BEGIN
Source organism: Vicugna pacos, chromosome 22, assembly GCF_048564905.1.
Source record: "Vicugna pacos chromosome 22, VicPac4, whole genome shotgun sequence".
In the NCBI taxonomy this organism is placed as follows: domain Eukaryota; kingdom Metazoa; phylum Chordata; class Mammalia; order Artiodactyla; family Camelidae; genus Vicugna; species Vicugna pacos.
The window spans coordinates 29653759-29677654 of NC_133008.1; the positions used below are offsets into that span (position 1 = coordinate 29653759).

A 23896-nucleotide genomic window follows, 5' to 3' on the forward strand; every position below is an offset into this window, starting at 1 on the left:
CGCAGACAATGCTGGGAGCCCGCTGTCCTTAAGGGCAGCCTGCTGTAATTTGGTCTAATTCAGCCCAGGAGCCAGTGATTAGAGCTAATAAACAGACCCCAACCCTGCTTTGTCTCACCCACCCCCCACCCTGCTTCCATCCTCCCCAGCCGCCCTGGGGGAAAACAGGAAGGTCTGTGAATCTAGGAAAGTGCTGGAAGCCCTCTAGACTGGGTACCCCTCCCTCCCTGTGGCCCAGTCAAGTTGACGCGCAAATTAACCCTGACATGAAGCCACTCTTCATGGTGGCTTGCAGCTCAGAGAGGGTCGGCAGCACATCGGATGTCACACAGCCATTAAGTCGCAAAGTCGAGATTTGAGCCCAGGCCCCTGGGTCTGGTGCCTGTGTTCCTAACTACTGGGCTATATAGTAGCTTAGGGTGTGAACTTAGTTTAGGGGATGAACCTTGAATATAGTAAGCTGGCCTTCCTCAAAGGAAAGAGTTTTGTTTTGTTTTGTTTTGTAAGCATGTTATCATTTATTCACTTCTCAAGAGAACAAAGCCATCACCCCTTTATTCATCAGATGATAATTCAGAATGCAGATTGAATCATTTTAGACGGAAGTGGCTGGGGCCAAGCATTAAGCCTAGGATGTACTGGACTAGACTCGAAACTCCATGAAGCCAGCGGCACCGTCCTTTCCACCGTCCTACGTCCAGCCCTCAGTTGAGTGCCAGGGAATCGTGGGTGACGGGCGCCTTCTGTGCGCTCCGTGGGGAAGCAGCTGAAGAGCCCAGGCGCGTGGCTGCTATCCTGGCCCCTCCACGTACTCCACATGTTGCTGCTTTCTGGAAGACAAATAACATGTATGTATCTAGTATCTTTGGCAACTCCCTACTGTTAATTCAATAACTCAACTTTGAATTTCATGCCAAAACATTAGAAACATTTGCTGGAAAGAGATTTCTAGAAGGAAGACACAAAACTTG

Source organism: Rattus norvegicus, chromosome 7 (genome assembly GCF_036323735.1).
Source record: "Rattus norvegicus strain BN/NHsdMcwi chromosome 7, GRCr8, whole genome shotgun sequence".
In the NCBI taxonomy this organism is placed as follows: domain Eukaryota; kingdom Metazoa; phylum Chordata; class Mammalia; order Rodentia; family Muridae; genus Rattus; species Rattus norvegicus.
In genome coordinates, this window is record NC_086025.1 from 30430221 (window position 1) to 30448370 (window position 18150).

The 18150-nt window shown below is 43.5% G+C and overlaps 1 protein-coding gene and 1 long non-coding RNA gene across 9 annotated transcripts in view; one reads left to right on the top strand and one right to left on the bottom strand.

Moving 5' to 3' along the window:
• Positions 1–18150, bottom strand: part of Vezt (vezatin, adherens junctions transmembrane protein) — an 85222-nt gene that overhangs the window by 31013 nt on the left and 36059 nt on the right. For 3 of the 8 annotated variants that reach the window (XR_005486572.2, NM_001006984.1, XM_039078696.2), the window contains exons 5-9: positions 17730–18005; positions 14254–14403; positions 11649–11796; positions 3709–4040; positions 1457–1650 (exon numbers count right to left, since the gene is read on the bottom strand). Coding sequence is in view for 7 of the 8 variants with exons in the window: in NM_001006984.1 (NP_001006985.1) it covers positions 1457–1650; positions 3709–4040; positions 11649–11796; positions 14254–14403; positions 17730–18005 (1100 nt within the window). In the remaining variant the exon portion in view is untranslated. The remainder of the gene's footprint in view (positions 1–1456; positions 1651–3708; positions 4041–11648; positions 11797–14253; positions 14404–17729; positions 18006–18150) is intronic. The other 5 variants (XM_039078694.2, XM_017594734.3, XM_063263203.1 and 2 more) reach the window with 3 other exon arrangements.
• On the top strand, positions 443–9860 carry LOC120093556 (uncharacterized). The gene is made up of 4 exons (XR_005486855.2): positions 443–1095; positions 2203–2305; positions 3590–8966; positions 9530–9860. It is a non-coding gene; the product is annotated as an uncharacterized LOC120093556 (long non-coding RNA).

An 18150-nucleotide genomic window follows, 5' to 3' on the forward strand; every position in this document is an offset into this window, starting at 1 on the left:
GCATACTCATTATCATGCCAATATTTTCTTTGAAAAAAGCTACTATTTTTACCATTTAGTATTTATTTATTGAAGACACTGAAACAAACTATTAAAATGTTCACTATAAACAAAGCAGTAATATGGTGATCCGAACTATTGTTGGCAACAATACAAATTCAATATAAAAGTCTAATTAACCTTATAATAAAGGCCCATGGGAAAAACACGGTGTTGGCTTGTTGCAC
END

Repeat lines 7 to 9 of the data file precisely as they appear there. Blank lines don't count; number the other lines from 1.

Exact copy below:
Source organism: Rattus norvegicus, chromosome 7 (genome assembly GCF_036323735.1).
Source record: "Rattus norvegicus strain BN/NHsdMcwi chromosome 7, GRCr8, whole genome shotgun sequence".
In the NCBI taxonomy this organism is placed as follows: domain Eukaryota; kingdom Metazoa; phylum Chordata; class Mammalia; order Rodentia; family Muridae; genus Rattus; species Rattus norvegicus.